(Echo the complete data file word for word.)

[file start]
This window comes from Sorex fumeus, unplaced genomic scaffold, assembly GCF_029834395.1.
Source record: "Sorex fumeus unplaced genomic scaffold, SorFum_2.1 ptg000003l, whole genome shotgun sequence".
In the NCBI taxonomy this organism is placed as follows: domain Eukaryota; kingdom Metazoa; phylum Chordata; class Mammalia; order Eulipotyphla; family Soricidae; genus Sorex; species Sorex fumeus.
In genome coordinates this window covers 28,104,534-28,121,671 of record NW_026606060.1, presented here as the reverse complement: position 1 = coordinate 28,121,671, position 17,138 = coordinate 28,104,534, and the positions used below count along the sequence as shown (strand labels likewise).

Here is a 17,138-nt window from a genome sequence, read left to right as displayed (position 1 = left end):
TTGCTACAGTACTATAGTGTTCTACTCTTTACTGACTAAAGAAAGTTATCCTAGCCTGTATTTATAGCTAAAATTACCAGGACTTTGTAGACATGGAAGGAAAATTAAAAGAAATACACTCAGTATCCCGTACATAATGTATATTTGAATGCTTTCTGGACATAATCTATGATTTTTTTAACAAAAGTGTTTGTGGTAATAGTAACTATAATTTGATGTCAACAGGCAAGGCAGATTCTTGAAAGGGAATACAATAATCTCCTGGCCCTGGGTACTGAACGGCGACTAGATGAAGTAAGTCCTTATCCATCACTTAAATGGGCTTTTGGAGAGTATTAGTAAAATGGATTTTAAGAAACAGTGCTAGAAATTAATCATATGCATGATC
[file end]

This window comes from Sorex fumeus, unplaced genomic scaffold, assembly GCF_029834395.1.
Source record: "Sorex fumeus unplaced genomic scaffold, SorFum_2.1 ptg000003l, whole genome shotgun sequence".
In the NCBI taxonomy this organism is placed as follows: domain Eukaryota; kingdom Metazoa; phylum Chordata; class Mammalia; order Eulipotyphla; family Soricidae; genus Sorex; species Sorex fumeus.
In genome coordinates this window covers 28,104,534-28,121,671 of record NW_026606060.1, presented here as the reverse complement: position 1 = coordinate 28,121,671, position 17,138 = coordinate 28,104,534, and the positions used below count along the sequence as shown (strand labels likewise).

Here is a 17,138-nt window from a genome sequence, read left to right as displayed (position 1 = left end):
TTGCTACAGTACTATAGTGTTCTACTCTTTACTGACTAAAGAAAGTTATCCTAGCCTGTATTTATAGCTAAAATTACCAGGACTTTGTAGACATGGAAGGAAAATTAAAAGAAATACACTCAGTATCCCGTACATAATGTATATTTGAATGCTTTCTGGACATAATCTATGATTTTTTTAACAAAAGTGTTTGTGGTAATAGTAACTATAATTTGATGTCAACAGGCAAGGCAGATTCTTGAAAGGGAATACAATAATCTCCTGGCCCTGGGTACTGAACGGCGACTAGATGAAGTAAGTCCTTATCCATCACTTAAATGGGCTTTTGGAGAGTATTAGTAAAATGGATTTTAAGAAACAGTGCTAGAAATTAATCATATGCATGATC